Hullmetal Girls by Emily Skrutskie has everything I might want in a book: friendships between angry female cyborgs, super soldiers with a persistent and creative body horror element, and a confined, high-stakes setting on a human fleet wandering between stars. Unfortunately, while these elements are emphasized and mixed in excellent and new ways, many other elements of the story are tired and left me struggling to get through the first half of the book.
There’s a quilt of homage or repetition here: the armor suits and augmentations from Old Man’s War, the spacefaring class system of An Unkindness of Ghosts, the military mind-meld of Ninefox Gambit, even a few phrases lifted directly and jarringly from Star Wars. Too full of horror to be a comfort read and not detailed enough to be transporting horror, Hullmetal Girls is stuck in a strange in-between place — while still being exactly the kind of book I’m glad to see enter the science fiction YA canon.
The main push of the story starts with Aisha Un-Haad, the anxious and devout daughter of a low-District (read: lower class) starship in a fleet organized in social tiers. In order to earn enough money to treat her younger brother’s disease, she joins the Scela, super-soldiers augmented with hullmetal and artificial intelligence. She’s joined by Key Tanaka, a judgmental upper-tier girl who can’t remember why she decided to undergo the painful and dangerous modifications required to join the corps.
From the beginning, the pacing is a bit odd; the reader is thrown into the (fascinating and gruesome) augmentation process with hardly enough time to get to know Aisha or her family. The first half of the book is primarily concerned with Scela training, which I found to be surprisingly slow for how excellent the actual science fiction was. The augmentation is horrific and vividly described, but the recovery feels rushed.
Skrutskie’s super soldiers are impossible to mistake for human; I love the descriptions of metal skeletons so bulky the characters can’t turn their heads. Ports along their jaws and the scar-tissue-bounded ridge of the AI connection make the Scela look alien, a fact that the main characters never fail to remember even if the cover illustration seems to have forgotten. The persistent discomfort and joy the characters get from their modifications was one of my favorite aspects of the book, explored on both an emotional and physical level in a way that felt like a cool and careful response to the super soldier genre.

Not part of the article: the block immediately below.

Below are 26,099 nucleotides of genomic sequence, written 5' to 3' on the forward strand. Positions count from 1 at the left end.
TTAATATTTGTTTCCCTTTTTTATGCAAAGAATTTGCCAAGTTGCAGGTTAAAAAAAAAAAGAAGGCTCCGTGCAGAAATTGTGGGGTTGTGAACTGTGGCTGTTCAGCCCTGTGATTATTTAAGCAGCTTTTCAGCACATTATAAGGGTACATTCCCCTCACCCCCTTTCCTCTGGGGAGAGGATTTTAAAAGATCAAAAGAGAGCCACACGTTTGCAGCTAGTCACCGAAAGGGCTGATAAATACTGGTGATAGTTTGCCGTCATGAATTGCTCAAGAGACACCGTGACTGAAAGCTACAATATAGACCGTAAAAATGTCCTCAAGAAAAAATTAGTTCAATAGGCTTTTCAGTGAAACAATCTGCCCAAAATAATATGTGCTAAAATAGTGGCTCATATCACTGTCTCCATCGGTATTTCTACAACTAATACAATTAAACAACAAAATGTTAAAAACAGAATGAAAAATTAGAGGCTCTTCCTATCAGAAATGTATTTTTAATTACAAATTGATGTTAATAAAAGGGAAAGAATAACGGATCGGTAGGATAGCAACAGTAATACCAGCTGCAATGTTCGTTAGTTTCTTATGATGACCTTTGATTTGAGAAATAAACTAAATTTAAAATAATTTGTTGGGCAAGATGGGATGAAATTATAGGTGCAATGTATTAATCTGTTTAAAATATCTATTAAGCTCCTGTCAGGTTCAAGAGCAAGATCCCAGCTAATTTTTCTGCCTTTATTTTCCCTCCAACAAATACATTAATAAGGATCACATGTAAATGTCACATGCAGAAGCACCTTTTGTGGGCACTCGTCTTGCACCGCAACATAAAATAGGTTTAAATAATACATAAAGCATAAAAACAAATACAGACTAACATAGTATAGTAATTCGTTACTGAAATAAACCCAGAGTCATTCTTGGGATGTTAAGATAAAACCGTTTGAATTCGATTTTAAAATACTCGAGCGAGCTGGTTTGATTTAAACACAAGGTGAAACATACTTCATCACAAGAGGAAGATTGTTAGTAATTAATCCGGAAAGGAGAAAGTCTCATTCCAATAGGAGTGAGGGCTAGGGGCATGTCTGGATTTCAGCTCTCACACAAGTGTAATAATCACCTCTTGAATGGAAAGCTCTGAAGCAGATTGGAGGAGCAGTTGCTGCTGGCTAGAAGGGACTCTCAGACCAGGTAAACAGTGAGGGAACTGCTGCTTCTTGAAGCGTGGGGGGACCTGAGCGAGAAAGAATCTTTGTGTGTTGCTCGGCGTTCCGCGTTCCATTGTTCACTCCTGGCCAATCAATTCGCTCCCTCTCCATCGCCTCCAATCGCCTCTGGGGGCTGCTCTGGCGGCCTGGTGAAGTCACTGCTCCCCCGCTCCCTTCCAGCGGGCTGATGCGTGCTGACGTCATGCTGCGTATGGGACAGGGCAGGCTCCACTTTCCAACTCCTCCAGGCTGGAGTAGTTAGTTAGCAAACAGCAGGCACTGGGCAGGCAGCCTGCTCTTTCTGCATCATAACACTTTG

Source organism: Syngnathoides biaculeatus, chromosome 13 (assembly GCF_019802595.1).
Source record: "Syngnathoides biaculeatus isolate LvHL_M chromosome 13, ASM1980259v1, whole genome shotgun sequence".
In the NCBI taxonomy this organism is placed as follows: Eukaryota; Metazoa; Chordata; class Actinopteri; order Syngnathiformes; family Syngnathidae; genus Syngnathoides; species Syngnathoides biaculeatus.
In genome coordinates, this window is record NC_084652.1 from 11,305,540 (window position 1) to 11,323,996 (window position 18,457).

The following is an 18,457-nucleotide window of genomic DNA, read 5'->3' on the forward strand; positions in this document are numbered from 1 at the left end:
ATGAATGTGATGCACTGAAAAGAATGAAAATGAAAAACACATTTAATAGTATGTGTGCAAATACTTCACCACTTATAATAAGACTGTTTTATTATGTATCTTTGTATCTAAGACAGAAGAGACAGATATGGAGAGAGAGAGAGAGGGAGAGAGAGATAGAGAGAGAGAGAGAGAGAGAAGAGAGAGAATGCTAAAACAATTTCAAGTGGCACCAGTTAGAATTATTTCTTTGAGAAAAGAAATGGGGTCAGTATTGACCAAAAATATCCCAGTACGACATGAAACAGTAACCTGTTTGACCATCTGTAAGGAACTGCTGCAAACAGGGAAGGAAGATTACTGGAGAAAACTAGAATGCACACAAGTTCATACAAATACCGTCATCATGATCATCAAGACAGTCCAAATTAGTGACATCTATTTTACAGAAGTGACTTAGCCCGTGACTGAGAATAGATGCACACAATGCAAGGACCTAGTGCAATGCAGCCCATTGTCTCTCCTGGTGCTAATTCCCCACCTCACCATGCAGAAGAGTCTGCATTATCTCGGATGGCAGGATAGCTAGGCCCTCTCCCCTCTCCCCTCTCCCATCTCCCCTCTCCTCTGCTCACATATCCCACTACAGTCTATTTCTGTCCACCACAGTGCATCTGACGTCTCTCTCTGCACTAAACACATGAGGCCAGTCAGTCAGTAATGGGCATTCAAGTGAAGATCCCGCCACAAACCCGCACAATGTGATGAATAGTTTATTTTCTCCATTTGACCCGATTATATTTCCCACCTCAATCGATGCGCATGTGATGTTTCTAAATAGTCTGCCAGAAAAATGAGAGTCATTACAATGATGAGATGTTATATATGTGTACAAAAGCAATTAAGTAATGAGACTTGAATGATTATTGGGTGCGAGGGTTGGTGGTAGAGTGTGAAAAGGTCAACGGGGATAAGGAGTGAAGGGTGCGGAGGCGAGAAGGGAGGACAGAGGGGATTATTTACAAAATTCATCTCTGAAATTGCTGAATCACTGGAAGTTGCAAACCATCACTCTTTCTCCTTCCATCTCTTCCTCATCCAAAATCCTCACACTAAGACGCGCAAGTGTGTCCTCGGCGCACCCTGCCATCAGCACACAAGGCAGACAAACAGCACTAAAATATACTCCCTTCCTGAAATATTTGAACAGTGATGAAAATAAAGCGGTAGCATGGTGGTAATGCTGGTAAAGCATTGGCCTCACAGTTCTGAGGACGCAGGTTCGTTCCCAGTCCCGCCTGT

The corps camaraderie comes across too, and I loved seeing characters enjoying their newfound strength. The AI called exos are almost characters in their own right in an interesting way, their alien impulses and toothy self-preservation providing some of the novels’ most interesting texture. I love the idea that young women reading science fiction will know it’s a place where angry, scarred girls can get super powers and navigate tough moral choices.
However, those characters are exactly why reading this book was slow for me. Chapters switched back and forth between the two voices. Compounding the feeling that I didn’t have enough information about either of them, the two voices sound very similar despite their different reactions to things. Even with their names signposted at the beginning of the chapters, I found myself losing track of whose perspective I was reading. Their history lacks warmth and detail, and the resolution of Key’s memory loss looks extraordinarily similar to a different blockbuster YA protagonist. The worldbuiding in the starships is far less interesting than the exosystem between the characters’ ears. Instead of gradually showing the world-building, information is doled out in a way that feels a bit too polished, a bit artificial.
Sometimes, the exosystem functions conveniently, with characters sometimes struggling to hide their thoughts and other times switching in and out of the mind-meld comfortably. More explanation of this might have been distracting, but combined with the prose — unexciting if technically varied — and the strangely muted pacing in the beginning, it took me out of the story even more without an explanation. A major plot point that I thought would connect to the rest of the narrative fizzled out, even though it was a key part of Aisha’s motivation in the first place. Even by the end there wasn’t enough detail about the world for Aisha’s family to feel real, and we never really meet Key’s.
The writing style is clean and punchy, but the use of first person dilutes rather than enhances it, smoothing out strong verbs and emotional insights into a lulling train of thought. The voices drag instead of kicking the momentum into gear, even when the scenes themselves are dramatically satisfying. About halfway through, the stakes and drama rise and the story becomes more compelling. Action scenes are breathless, and both characters are allowed to fully feel and act on their justified anger. The lack of underlying detail means that Aisha and Key’s emotional resolution feels thin, even as it sits neatly within an action scene I’d love to see on screen.
This novel is so very close to what I wanted it to be that to say otherwise is uncomfortable. I loved the characters as ideas rather than people and, to a degree, that’s fine — especially for someone unfamiliar with the super soldier subgenre, Hullmetal Girls could be an exciting and empowering story. But “empowering” does not make up for world-building that seems partially lifted from The Hunger Games. I respect it and hope it’s exactly the story someone else needs, but I’m not entirely sure I enjoyed it.